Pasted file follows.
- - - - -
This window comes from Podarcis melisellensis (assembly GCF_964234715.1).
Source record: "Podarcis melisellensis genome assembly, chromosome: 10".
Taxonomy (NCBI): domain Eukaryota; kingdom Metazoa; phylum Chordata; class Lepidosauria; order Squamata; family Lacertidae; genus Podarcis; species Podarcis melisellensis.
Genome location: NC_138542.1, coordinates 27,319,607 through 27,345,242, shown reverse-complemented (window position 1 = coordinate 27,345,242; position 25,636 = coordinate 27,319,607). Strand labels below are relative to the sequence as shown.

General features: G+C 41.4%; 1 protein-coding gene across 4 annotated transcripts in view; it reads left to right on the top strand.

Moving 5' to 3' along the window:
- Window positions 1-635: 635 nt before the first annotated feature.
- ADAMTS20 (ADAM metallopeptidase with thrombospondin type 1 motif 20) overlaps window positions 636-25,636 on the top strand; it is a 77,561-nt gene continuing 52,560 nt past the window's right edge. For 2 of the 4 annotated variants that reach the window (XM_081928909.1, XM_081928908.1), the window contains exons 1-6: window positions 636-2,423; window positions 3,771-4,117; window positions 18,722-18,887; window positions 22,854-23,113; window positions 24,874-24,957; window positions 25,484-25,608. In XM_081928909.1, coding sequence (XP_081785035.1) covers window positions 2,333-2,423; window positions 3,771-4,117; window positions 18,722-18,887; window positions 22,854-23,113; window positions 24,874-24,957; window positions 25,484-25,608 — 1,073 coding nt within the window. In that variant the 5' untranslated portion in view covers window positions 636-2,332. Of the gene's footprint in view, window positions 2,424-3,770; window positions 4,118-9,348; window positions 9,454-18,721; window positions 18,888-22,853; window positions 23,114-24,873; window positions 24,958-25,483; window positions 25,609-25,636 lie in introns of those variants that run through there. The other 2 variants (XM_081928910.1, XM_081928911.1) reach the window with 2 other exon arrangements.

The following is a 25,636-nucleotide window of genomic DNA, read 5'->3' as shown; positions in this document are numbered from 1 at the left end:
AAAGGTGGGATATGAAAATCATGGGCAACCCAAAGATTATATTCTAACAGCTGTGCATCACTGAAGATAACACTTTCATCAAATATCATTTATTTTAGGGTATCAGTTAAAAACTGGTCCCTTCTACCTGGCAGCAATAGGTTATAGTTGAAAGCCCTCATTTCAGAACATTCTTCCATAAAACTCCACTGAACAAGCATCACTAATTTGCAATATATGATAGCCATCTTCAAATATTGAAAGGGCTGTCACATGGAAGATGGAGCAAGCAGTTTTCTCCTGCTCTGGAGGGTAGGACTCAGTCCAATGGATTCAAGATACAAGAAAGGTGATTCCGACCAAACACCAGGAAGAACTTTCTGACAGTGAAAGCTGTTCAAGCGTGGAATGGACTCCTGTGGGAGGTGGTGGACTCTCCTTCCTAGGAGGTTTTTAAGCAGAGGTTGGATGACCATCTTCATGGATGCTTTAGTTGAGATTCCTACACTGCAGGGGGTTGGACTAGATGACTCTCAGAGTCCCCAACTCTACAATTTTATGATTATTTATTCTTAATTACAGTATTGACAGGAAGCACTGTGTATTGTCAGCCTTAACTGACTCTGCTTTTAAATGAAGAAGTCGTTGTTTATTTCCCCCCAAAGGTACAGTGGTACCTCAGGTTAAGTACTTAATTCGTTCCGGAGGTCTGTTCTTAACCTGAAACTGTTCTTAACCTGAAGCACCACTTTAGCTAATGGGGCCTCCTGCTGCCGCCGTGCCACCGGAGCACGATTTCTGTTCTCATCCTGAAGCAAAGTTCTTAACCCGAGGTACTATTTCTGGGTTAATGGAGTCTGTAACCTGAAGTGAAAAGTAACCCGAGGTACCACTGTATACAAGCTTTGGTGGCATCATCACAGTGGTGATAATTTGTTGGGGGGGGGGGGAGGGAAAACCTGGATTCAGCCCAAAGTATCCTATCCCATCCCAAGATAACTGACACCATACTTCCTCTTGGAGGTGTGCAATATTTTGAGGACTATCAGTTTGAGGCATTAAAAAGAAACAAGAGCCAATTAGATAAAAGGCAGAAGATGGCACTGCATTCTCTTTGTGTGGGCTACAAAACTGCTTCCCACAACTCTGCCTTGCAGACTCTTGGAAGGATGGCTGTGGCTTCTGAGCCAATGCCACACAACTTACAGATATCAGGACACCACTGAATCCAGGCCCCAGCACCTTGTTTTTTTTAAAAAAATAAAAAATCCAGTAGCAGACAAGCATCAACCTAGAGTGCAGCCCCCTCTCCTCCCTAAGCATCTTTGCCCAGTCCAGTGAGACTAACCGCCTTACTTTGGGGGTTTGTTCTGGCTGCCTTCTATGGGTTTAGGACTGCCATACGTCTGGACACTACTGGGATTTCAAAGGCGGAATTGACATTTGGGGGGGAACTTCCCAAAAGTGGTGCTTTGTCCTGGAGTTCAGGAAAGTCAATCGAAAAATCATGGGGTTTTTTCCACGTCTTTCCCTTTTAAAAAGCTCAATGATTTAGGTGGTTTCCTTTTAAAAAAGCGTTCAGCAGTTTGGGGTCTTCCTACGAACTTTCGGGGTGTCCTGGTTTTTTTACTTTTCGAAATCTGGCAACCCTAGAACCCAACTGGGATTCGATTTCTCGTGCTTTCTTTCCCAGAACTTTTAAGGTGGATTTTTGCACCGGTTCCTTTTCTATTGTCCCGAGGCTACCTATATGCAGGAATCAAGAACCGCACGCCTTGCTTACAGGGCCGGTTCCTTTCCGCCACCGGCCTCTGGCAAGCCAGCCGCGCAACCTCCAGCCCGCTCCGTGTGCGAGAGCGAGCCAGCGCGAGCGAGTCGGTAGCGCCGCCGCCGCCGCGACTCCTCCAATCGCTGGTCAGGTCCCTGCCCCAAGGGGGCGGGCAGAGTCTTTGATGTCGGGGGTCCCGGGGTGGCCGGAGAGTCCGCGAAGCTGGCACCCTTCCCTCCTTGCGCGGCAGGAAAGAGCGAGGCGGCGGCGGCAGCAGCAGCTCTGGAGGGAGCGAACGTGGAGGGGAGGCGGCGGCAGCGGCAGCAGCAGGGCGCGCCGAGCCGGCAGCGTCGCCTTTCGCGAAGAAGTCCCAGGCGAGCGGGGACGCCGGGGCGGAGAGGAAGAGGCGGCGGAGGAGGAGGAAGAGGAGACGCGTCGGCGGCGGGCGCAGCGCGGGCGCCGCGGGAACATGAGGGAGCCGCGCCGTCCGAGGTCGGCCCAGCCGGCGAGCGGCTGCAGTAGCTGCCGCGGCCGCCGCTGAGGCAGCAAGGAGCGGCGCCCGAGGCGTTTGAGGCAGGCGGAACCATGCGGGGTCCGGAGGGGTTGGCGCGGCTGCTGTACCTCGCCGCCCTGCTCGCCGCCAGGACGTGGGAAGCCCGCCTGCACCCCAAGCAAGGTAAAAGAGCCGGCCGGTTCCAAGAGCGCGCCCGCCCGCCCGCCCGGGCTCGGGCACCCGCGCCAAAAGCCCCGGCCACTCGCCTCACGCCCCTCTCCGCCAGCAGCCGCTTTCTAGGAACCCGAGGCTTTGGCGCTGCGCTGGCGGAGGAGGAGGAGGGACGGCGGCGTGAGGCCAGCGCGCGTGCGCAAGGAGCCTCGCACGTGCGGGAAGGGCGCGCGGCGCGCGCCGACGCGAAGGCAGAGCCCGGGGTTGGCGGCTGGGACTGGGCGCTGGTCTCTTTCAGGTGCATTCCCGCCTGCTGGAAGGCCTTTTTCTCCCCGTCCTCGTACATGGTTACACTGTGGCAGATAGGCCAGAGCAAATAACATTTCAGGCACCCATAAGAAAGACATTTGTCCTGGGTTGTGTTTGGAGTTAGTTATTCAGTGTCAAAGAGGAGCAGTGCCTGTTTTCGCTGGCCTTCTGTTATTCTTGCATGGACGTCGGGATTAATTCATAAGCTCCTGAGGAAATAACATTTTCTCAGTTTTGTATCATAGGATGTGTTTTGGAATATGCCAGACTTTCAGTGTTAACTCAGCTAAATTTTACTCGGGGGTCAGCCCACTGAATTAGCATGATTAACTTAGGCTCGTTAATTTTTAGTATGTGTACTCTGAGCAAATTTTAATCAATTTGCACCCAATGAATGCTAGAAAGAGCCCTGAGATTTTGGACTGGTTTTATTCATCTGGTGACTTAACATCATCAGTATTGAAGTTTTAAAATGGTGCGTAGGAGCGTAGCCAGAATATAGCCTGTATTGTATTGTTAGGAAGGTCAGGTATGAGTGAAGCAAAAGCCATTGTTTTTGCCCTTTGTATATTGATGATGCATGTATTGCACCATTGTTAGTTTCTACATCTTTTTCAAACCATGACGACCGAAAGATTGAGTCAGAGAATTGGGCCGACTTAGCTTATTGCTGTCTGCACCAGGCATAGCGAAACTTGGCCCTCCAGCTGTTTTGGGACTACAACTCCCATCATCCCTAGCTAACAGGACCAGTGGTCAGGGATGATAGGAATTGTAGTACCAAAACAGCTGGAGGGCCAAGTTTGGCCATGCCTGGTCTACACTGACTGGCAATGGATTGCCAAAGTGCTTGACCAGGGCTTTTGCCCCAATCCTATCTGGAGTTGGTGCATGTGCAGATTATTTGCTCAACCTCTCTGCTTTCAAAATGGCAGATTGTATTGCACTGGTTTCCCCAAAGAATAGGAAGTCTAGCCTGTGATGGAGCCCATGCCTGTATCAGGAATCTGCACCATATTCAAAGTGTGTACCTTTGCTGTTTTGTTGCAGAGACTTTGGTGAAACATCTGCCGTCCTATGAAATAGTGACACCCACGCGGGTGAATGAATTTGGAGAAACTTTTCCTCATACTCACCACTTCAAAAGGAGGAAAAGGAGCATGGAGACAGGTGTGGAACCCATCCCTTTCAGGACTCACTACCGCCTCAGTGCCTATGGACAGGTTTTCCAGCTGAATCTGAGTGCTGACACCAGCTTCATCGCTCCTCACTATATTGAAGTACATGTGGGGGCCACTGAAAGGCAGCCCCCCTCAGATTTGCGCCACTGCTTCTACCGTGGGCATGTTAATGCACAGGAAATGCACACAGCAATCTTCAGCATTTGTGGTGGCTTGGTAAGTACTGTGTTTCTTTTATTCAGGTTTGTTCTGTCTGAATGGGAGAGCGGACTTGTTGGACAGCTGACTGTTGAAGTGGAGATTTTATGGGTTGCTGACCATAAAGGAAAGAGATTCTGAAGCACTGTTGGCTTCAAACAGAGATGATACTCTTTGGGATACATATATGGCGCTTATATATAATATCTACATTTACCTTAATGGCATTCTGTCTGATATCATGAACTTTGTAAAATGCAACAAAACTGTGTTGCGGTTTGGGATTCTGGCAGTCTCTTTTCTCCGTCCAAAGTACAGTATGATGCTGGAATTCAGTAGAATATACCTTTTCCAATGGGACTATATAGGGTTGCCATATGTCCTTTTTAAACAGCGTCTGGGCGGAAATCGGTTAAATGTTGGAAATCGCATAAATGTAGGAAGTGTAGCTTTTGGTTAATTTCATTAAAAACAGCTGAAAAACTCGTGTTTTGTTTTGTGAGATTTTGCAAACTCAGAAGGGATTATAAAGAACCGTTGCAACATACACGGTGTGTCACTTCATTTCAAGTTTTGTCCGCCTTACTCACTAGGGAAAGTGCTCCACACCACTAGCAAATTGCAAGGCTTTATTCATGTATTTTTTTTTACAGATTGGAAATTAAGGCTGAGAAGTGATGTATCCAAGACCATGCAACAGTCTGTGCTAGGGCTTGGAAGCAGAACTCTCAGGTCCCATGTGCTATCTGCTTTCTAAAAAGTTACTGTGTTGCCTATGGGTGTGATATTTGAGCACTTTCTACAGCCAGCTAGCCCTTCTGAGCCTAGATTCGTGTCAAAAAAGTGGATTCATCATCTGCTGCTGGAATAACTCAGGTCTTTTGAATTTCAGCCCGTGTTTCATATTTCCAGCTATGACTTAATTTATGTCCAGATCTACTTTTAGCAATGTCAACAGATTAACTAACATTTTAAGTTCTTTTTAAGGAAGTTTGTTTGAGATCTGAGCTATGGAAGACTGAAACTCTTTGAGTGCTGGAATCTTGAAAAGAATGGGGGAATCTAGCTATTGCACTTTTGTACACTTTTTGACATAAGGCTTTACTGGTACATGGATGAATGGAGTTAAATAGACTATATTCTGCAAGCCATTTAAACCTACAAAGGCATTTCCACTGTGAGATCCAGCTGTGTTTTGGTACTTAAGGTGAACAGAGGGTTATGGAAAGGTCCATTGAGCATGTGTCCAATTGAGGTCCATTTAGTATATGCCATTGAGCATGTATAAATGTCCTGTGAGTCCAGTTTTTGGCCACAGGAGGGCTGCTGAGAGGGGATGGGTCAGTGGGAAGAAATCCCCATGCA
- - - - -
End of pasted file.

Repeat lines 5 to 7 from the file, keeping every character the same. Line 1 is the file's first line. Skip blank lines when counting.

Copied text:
General features: G+C 41.4%; 1 protein-coding gene across 4 annotated transcripts in view; it reads left to right on the top strand.

Moving 5' to 3' along the window:
- Window positions 1-635: 635 nt before the first annotated feature.